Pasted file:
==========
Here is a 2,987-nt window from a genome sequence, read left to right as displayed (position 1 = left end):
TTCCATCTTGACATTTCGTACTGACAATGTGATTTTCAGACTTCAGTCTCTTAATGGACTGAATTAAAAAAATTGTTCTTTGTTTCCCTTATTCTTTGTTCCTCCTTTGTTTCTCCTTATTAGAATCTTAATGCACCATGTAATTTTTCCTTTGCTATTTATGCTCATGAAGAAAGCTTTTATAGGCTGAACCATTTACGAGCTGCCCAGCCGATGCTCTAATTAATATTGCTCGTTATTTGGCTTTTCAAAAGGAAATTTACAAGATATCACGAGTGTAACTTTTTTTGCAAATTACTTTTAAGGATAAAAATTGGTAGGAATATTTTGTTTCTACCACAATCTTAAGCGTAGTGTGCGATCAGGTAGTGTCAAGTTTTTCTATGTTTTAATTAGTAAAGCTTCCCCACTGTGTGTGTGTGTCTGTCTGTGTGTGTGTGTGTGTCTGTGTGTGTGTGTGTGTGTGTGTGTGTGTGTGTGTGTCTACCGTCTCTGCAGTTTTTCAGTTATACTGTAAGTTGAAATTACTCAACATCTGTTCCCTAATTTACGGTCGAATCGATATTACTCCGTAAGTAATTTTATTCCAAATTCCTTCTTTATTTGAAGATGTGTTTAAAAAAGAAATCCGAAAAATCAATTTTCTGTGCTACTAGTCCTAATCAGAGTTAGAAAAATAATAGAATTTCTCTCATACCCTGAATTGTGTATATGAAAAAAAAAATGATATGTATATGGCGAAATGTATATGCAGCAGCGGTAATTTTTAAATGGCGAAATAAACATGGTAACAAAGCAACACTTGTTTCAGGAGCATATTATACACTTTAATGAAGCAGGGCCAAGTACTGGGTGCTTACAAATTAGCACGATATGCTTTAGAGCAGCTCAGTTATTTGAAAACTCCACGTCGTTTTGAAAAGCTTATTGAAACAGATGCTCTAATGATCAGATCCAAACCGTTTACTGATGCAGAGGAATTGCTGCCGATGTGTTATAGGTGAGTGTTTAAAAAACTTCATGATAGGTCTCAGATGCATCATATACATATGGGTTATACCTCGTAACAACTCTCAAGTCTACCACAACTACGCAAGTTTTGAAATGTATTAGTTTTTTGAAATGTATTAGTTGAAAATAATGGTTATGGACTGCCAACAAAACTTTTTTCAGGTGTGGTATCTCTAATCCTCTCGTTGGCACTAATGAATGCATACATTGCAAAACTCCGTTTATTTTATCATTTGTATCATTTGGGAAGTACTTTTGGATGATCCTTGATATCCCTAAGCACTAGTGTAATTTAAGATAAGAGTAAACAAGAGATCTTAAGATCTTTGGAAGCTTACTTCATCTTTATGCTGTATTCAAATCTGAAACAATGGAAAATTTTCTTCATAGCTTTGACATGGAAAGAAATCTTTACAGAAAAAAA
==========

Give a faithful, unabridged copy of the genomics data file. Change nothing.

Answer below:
Here is a 2,987-nt window from a genome sequence, read left to right as displayed (position 1 = left end):
TTCCATCTTGACATTTCGTACTGACAATGTGATTTTCAGACTTCAGTCTCTTAATGGACTGAATTAAAAAAATTGTTCTTTGTTTCCCTTATTCTTTGTTCCTCCTTTGTTTCTCCTTATTAGAATCTTAATGCACCATGTAATTTTTCCTTTGCTATTTATGCTCATGAAGAAAGCTTTTATAGGCTGAACCATTTACGAGCTGCCCAGCCGATGCTCTAATTAATATTGCTCGTTATTTGGCTTTTCAAAAGGAAATTTACAAGATATCACGAGTGTAACTTTTTTTGCAAATTACTTTTAAGGATAAAAATTGGTAGGAATATTTTGTTTCTACCACAATCTTAAGCGTAGTGTGCGATCAGGTAGTGTCAAGTTTTTCTATGTTTTAATTAGTAAAGCTTCCCCACTGTGTGTGTGTGTCTGTCTGTGTGTGTGTGTGTGTCTGTGTGTGTGTGTGTGTGTGTGTGTGTGTGTGTGTGTCTACCGTCTCTGCAGTTTTTCAGTTATACTGTAAGTTGAAATTACTCAACATCTGTTCCCTAATTTACGGTCGAATCGATATTACTCCGTAAGTAATTTTATTCCAAATTCCTTCTTTATTTGAAGATGTGTTTAAAAAAGAAATCCGAAAAATCAATTTTCTGTGCTACTAGTCCTAATCAGAGTTAGAAAAATAATAGAATTTCTCTCATACCCTGAATTGTGTATATGAAAAAAAAAATGATATGTATATGGCGAAATGTATATGCAGCAGCGGTAATTTTTAAATGGCGAAATAAACATGGTAACAAAGCAACACTTGTTTCAGGAGCATATTATACACTTTAATGAAGCAGGGCCAAGTACTGGGTGCTTACAAATTAGCACGATATGCTTTAGAGCAGCTCAGTTATTTGAAAACTCCACGTCGTTTTGAAAAGCTTATTGAAACAGATGCTCTAATGATCAGATCCAAACCGTTTACTGATGCAGAGGAATTGCTGCCGATGTGTTATAGGTGAGTGTTTAAAAAACTTCATGATAGGTCTCAGATGCATCATATACATATGGGTTATACCTCGTAACAACTCTCAAGTCTACCACAACTACGCAAGTTTTGAAATGTATTAGTTTTTTGAAATGTATTAGTTGAAAATAATGGTTATGGACTGCCAACAAAACTTTTTTCAGGTGTGGTATCTCTAATCCTCTCGTTGGCACTAATGAATGCATACATTGCAAAACTCCGTTTATTTTATCATTTGTATCATTTGGGAAGTACTTTTGGATGATCCTTGATATCCCTAAGCACTAGTGTAATTTAAGATAAGAGTAAACAAGAGATCTTAAGATCTTTGGAAGCTTACTTCATCTTTATGCTGTATTCAAATCTGAAACAATGGAAAATTTTCTTCATAGCTTTGACATGGAAAGAAATCTTTACAGAAAAAAA